There next is provided a bottle 35 filled with a standard dye reagent having a predetermined concentration of acid red 1 dye dissolved in a 10% methyl alcohol diluent. The bottle is provided with a removable screw cap 36 since only a portion of the reagent will be used for each pipette calibration procedure. In fact, it is intended that pipettes having a wide range of rated volumes be calibratable with the present kit, and therefore additional bottles, each filled with a standard reagent having a different predetermined dye concentration, will be provided. It is contemplated that pipettes having rated capacities from 10 lambda (i.e., 10 microliters) to 1000 lambda can be calibrated with the material supplied in the pipette calibration kit. For larger capacity pipettes, standard reagents having a lower dye concentration, i.e., a lower color density, will be provided. The reason for this will be apparent as the description proceeds. Since a number of bottles similar to bottle 35 are provided, each containing a standard reagent of a different color density, each bottle will be marked with an indicia 37 to indicate the pipette volume range for which it is to be used. Thus bottle 35 may be marked with the indicia "I" to indicate that the reagent therein is to be used when calibrating a pipette having a rated capacity between 10 and 50 lambda. Of course, the bottle may also be marked with the information "10-50 Lambda". Bottle 38 may be marked with the indicia "II" to indicate that the reagent therein is to be used when calibrating a pipette having a rated capacity between 51 and 250 lambda, and bottle 39 marked with the indicia "III" to indicate that the reagent therein is to be used when calibrating a pipette having a rated capacity between 251 and 1000 lambda.
The dye concentrations of the standard reagents in bottles 35, 38, and 39 are 2500 micrograms/milliliter of diluent, 500 micrograms/milliliter of diluent, and 100 micrograms/milliliter of diluent, respectively. As noted before, the dye is acid red 1 and the diluent is 10% methyl alcohol. Thus, it is clear that the dye concentrations of the standard reagents are greater than those previously specified for the dye solutions contained in vials 15, 20, and 25.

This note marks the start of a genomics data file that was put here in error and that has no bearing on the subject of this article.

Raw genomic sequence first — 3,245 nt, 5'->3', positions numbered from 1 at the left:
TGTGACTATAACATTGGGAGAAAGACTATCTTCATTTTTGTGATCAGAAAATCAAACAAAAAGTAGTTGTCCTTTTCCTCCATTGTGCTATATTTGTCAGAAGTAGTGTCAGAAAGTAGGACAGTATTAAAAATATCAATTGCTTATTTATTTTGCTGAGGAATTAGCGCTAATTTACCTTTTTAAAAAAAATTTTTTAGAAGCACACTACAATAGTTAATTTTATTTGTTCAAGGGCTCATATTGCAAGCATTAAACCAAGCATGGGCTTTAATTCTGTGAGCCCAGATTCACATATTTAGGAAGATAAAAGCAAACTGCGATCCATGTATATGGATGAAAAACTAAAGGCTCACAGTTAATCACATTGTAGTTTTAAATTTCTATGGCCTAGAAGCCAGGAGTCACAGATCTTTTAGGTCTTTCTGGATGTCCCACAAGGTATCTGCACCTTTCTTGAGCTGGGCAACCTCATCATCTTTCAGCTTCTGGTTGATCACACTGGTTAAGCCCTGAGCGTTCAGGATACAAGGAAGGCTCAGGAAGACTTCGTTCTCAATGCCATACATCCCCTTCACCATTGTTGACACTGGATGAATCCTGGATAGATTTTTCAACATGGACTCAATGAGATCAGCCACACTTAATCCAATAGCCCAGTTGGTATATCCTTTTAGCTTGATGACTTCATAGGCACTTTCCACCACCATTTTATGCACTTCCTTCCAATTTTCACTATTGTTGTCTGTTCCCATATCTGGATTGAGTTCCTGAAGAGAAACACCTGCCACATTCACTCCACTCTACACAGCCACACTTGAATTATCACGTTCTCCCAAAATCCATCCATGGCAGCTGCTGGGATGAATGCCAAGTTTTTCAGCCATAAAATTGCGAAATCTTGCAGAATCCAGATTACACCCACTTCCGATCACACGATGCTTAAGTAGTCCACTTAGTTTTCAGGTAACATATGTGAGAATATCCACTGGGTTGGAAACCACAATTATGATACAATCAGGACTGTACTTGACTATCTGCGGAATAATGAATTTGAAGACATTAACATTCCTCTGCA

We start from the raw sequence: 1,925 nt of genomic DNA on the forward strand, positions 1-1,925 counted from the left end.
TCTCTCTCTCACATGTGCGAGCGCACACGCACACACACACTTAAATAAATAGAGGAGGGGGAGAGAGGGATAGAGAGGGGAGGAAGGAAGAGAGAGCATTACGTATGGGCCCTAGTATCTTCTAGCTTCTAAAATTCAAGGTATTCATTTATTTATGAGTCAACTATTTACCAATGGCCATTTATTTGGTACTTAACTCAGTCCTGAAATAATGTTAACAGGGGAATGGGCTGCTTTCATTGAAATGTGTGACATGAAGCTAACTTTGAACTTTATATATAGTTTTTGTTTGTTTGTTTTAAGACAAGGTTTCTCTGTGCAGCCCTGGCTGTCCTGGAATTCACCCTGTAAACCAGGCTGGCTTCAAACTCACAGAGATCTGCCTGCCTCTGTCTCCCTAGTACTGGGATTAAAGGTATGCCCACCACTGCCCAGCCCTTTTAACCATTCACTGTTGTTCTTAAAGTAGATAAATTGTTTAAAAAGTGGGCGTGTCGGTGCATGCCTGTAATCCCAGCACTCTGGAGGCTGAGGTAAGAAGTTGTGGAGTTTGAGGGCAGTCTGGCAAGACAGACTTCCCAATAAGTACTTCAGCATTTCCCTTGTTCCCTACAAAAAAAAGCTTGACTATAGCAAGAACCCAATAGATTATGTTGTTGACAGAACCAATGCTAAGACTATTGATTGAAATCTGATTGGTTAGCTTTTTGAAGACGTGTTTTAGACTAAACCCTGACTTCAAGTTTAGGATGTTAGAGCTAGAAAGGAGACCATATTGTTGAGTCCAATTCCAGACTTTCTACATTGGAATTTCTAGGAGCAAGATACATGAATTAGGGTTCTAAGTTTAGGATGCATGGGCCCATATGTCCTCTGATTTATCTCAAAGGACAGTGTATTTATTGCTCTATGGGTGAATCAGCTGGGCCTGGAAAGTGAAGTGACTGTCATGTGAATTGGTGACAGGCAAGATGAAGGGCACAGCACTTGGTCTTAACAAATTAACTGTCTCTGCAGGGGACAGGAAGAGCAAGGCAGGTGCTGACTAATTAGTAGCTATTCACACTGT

Attention is now directed to FIG. 2 which depicts a sheet of graph paper 40 on which a calibration curve may be drawn. The ordinate scale of the graph paper is designated "Absorbance at 515 nm." with scale values ranging from 0.1 to 1.0. The abscissa scale of the paper is designated "Delivered Volume in Lambda" and it is given, for example, three different scale values. Thus, the abscissa scale is marked "Range I" with values from 10 to 50, "Range II" with values from 51 to 250, and "Range III" with values from 251 to 1000. Of course, separate sheets of graph paper 40 could be provided for each of the indicated ranges. It will be noted now that the particular range used or read will depend on the volume capacity of the pipette being calibrated, and this in turn will determine which bottle of standard reagent will be used in the calibration procedure. Thus, if a pipette having a capacity between 10 and 50 lambda is being calibrated, then "Range I" of the graph paper will be used and the standard reagent in bottle 35 marked with the indicia "I" will be used in the calibration procedure. If a pipette having a capacity between 51 and 250 lambda is being calibrated, then "Range II" of the graph paper will be used and the standard reagent in bottle 38 marked with the indicia "II" will be used to calibrate the pipette. The abscissa scale of graph paper 40 is also marked with the indicia "A", "B", and "C". These markings correlate, in a manner later to be described, with the solutions in vials 15, 20, and 25 which have been marked "A", "B", and "C", respectively.
The kit components heretofore described will be used to calibrate a pipette in accordance with the method now set forth. The laboratory's spectrophotometer should be warm and ready for operation. The wavelength should be set for 515 nanometers (nm.). This particular wavelength is selected because the dye used in preparing the solutions in the kit, acid red 1, has a color spectrum that is most stable at 515 nm. Thus, the accuracy of the calibration procedure will be minimally affected by slight shifts in the spectrophotometer set point. For example, if the spectrophotometer shifts slightly, 10-15 nm above or below 515 nm, it will have no material effect on the calibration. If using the same dye, the spectrophotometer is set at 560 nm, a 10-15 nm shift could result in calibration errors of 65% to 75%. It should be noted that the 515 nm set point is determined by the particular dye used, and a different dye having a different spectrum would require a different set point.
With the spectrophotometer wavelength set at 515 nm, vial 10 with the clear diluent therein is placed in the spectrophotometer and the output reading is set to zero absorbance. Next, vial 15 with the "A" solution therein is placed in the spectrophotometer and the resultant absorbance reading is marked on graph paper 40 over the abscissa marked "A". This procedure is followed with vials 20 and 25 and the spectrophotometer readings are recorded on paper 40 over the abscissas marked "B" and "C", respectively. See FIG. 3. The points marking the three readings are connected by straight lines. Thus the readings for the "A" and "B" solutions are connected by a straight line, as are the readings for the "B" and "C" solutions. Although the three readings should fall along a single straight line and only two readings should be required, the preferred embodiment utilizes three readings because there may be a slight non-linear response in the spectrophotometer.